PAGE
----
Your lender will use a specific ratio (the PITI to income ratio) to determine how much it's willing to lend you in order to buy a home – and that's why, if you calculate this ratio beforehand, you'll know what to expect going into the meeting. PITI stands for "Principal, Interest, Tax, Insurance" – and it refers to the four components of a standard mortgage payment. Your PITI ratio, then, shows how much of your income goes toward your monthly mortgage payment.

To calculate your PITI to income ratio, simply divide your gross monthly income by your monthly mortgage payment (your PITI fees plus your mortgage insurance). Most lenders will want to see a PITI to income ratio that is under 28%.

Build Out Some Mortgage Calculator Numbers         

It's important that you have an idea of what to expect when you walk into your pre-qualification meeting. That's why you'll want to run some calculations of your own before meeting with your mortgage advisor. There are a host of online calculators that can help you to break down how your mortgage will work out.

Look for an online mortgage pre-qualification calculator offered by a bank or other mortgage professional. Check out my online calculators that make it easy to see what you can afford.

Pre-qualifying for a mortgage can seem like a daunting process, but it's actually quite simple. Your mortgage advisor can help you to understand what goes into a pre-qualification. Contact your local mortgage professional to learn more about how pre-qualifications work.

Friday, March 11, 2016

Understanding Mortgage Tax Benefits and How They Save You Money in the Long Run

Understanding Mortgage Tax Benefits and How They Save You Money in the Long Run

If you're considering whether home ownership is the right decision for you, there are lots of different factors you'll want to take into account. Do you want to keep moving around, or are you ready to lay down roots in a community? Are you prepared for the additional upkeep that home ownership requires?

But one of the big factors in home ownership that few potential buyers consider is the tax benefits of getting a mortgage. Although it may seem counterintuitive, getting a mortgage on a property that you own can reap lots of dividends come tax time.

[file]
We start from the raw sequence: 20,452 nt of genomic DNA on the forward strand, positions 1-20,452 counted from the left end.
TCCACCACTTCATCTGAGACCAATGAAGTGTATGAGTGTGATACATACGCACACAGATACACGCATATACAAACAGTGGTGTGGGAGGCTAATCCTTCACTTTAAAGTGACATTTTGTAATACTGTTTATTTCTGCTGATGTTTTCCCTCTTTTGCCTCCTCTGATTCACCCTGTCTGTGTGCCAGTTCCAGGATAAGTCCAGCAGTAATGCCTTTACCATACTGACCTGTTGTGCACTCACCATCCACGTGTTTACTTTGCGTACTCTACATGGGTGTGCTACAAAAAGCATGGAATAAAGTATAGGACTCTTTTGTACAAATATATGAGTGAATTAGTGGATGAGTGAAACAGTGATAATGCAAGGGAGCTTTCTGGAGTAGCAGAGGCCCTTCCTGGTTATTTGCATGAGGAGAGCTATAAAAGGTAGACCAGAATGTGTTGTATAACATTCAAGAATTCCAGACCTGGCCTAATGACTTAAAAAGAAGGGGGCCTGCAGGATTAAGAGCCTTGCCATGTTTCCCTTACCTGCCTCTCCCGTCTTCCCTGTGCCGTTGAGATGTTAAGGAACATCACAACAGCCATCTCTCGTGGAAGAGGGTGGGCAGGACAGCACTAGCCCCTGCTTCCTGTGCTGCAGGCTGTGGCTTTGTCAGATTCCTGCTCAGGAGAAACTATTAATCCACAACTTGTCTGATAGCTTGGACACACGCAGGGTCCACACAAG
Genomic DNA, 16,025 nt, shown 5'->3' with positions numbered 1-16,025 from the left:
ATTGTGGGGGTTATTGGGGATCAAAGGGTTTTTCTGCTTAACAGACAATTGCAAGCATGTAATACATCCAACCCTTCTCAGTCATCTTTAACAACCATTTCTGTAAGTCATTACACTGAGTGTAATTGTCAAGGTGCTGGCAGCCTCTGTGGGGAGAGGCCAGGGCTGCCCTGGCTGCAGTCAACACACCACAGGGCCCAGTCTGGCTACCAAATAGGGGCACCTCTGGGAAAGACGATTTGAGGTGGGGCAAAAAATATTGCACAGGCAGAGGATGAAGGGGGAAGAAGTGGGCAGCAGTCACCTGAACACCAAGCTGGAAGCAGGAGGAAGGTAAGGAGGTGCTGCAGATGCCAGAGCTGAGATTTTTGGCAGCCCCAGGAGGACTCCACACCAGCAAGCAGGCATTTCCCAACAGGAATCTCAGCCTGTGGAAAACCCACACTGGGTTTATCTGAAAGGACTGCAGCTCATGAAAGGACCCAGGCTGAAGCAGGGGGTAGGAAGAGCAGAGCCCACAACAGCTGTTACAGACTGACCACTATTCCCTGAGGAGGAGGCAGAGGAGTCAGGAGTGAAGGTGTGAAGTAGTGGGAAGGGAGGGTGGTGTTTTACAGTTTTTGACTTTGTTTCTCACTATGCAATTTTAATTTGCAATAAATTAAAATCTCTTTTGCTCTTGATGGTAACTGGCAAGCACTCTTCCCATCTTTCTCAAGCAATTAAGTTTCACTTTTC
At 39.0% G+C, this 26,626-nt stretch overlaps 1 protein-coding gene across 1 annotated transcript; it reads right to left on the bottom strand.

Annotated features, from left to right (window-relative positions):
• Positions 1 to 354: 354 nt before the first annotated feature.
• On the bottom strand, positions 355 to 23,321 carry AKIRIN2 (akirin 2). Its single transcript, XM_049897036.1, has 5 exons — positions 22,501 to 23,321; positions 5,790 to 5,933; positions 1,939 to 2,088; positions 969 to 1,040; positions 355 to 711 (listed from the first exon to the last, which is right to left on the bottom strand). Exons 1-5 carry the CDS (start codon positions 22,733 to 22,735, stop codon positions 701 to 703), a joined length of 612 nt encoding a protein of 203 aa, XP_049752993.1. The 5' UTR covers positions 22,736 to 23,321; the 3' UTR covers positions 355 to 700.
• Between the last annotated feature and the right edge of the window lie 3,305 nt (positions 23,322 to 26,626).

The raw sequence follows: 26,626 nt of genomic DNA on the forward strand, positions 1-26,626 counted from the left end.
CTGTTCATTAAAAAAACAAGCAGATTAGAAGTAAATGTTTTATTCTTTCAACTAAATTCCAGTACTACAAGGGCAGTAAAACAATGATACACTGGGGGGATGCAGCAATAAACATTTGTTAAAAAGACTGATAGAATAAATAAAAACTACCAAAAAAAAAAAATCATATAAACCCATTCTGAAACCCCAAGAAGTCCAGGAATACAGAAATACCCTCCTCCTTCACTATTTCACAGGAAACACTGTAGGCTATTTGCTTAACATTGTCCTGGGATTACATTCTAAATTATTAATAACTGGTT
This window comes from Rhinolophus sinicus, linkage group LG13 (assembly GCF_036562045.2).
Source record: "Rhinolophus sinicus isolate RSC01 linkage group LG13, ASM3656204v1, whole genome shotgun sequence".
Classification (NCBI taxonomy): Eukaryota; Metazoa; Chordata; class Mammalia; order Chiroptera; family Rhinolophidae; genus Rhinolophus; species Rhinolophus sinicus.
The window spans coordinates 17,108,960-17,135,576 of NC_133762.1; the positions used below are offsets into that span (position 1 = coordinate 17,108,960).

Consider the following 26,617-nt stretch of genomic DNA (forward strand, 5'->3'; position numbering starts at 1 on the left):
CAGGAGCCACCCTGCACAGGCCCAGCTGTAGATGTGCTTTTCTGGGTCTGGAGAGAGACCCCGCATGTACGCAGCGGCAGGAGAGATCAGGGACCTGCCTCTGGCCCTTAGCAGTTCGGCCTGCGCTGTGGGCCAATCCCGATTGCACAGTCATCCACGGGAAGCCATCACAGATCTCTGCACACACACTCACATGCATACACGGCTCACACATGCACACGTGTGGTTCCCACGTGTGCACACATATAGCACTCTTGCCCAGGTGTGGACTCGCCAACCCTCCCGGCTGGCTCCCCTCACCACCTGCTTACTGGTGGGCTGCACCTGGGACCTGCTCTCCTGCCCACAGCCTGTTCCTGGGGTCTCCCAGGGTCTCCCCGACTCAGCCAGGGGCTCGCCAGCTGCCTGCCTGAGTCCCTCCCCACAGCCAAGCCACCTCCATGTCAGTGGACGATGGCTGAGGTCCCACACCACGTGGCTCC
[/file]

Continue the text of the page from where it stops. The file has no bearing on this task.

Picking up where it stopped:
So how does a mortgage work for you and help you keep more of your hard-earned money? Here's what you need to know.

Mortgage Interest Deductions: How Your Mortgage Interest Saves You Money         

If you're a homeowner in the United States, your mortgage interest is tax deductible. The mortgage interest tax deduction was introduced in 1913, and is one of the longest standing and most used tax deductions out there. The deduction allows you to deduct all of your mortgage interest payments from your federal taxes.

But in order to deduct your interest payments, you'll need to meet certain basic eligibility requirements. Firstly, you'll need to file Form 1040 and itemize your deductions on Schedule A in order to be eligible. You'll also need to be the primary borrower named in the mortgage – you can't deduct interest on someone else's mortgage, even if you're the one making the payments.

And finally, you need to (at some point) make a payment on your home. Note that rental properties are not usually eligible for a mortgage interest deduction (though there are some exceptions.

 First-Time Buyer? Mortgage Credits And Other Buyer Programs Keep More Money in Your Pocket         

If you're a first-time buyer (and even if you're not), you'll have access to a variety of new buyer incentives and mortgage tax credits that other buyers don't receive. Firstly, as a first-time buyer, you're able to take out $10,000 from your traditional or Roth IRA at any point during your lifetime – without paying the 10% penalty for withdrawing early. There are also several credit programs for buyers, including the Residential Energy Credit, which gives you up to $500 toward any home improvement project or equipment purchase that makes your home more energy efficient.

It may seem like getting a mortgage is a great way to spend money, but it's also a great way to save money through various government tax programs and rebates. To learn more about the various tax credits and incentives available for home buyers, contact your local mortgage professional today.

Thursday, March 10, 2016

3 Budget-friendly DIY Weekend Renovations to Step into Spring

3 Budget-friendly DIY Weekend Renovations to Step into Spring